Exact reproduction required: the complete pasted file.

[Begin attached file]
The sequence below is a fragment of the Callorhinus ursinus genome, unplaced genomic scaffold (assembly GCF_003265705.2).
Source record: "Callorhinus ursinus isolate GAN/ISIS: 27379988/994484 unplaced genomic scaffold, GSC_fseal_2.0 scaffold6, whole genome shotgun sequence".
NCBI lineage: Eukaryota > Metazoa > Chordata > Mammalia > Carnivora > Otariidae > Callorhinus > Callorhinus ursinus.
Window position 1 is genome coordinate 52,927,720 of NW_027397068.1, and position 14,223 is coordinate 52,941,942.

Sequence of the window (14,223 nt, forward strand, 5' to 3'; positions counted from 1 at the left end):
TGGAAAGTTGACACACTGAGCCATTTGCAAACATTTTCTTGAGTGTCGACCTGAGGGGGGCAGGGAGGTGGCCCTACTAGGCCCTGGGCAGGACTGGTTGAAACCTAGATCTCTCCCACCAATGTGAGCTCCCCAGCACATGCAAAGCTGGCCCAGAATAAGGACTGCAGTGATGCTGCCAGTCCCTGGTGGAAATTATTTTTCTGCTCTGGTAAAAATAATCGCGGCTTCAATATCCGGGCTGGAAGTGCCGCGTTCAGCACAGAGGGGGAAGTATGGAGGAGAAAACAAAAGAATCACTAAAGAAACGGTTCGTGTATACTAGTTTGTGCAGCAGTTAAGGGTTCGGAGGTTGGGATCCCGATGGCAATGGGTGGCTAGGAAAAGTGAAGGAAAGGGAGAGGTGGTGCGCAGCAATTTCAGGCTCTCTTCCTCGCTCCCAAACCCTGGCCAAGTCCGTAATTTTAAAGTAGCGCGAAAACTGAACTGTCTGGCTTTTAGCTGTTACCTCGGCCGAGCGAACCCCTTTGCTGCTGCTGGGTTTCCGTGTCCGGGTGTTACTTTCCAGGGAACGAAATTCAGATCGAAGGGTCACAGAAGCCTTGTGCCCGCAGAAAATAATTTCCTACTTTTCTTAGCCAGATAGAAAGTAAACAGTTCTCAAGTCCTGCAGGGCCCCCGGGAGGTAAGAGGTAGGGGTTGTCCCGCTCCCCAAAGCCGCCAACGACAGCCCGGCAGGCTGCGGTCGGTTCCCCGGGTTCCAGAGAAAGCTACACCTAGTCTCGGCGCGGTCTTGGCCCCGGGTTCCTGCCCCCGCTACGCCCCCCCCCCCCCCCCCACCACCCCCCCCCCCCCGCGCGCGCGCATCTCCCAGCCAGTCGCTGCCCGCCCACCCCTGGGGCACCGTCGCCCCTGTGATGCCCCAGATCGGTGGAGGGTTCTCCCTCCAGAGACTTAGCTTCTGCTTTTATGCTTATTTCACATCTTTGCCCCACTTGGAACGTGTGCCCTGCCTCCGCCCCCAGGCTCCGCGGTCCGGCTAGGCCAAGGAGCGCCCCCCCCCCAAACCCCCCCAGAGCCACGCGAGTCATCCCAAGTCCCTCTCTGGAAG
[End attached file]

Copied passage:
The sequence below is a fragment of the Callorhinus ursinus genome, unplaced genomic scaffold (assembly GCF_003265705.2).
Source record: "Callorhinus ursinus isolate GAN/ISIS: 27379988/994484 unplaced genomic scaffold, GSC_fseal_2.0 scaffold6, whole genome shotgun sequence".
NCBI lineage: Eukaryota > Metazoa > Chordata > Mammalia > Carnivora > Otariidae > Callorhinus > Callorhinus ursinus.
Window position 1 is genome coordinate 52,927,720 of NW_027397068.1, and position 14,223 is coordinate 52,941,942.

Sequence of the window (14,223 nt, forward strand, 5' to 3'; positions counted from 1 at the left end):
TGGAAAGTTGACACACTGAGCCATTTGCAAACATTTTCTTGAGTGTCGACCTGAGGGGGGCAGGGAGGTGGCCCTACTAGGCCCTGGGCAGGACTGGTTGAAACCTAGATCTCTCCCACCAATGTGAGCTCCCCAGCACATGCAAAGCTGGCCCAGAATAAGGACTGCAGTGATGCTGCCAGTCCCTGGTGGAAATTATTTTTCTGCTCTGGTAAAAATAATCGCGGCTTCAATATCCGGGCTGGAAGTGCCGCGTTCAGCACAGAGGGGGAAGTATGGAGGAGAAAACAAAAGAATCACTAAAGAAACGGTTCGTGTATACTAGTTTGTGCAGCAGTTAAGGGTTCGGAGGTTGGGATCCCGATGGCAATGGGTGGCTAGGAAAAGTGAAGGAAAGGGAGAGGTGGTGCGCAGCAATTTCAGGCTCTCTTCCTCGCTCCCAAACCCTGGCCAAGTCCGTAATTTTAAAGTAGCGCGAAAACTGAACTGTCTGGCTTTTAGCTGTTACCTCGGCCGAGCGAACCCCTTTGCTGCTGCTGGGTTTCCGTGTCCGGGTGTTACTTTCCAGGGAACGAAATTCAGATCGAAGGGTCACAGAAGCCTTGTGCCCGCAGAAAATAATTTCCTACTTTTCTTAGCCAGATAGAAAGTAAACAGTTCTCAAGTCCTGCAGGGCCCCCGGGAGGTAAGAGGTAGGGGTTGTCCCGCTCCCCAAAGCCGCCAACGACAGCCCGGCAGGCTGCGGTCGGTTCCCCGGGTTCCAGAGAAAGCTACACCTAGTCTCGGCGCGGTCTTGGCCCCGGGTTCCTGCCCCCGCTACGCCCCCCCCCCCCCCCCCACCACCCCCCCCCCCCCGCGCGCGCGCATCTCCCAGCCAGTCGCTGCCCGCCCACCCCTGGGGCACCGTCGCCCCTGTGATGCCCCAGATCGGTGGAGGGTTCTCCCTCCAGAGACTTAGCTTCTGCTTTTATGCTTATTTCACATCTTTGCCCCACTTGGAACGTGTGCCCTGCCTCCGCCCCCAGGCTCCGCGGTCCGGCTAGGCCAAGGAGCGCCCCCCCCCCAAACCCCCCCAGAGCCACGCGAGTCATCCCAAGTCCCTCTCTGGAAG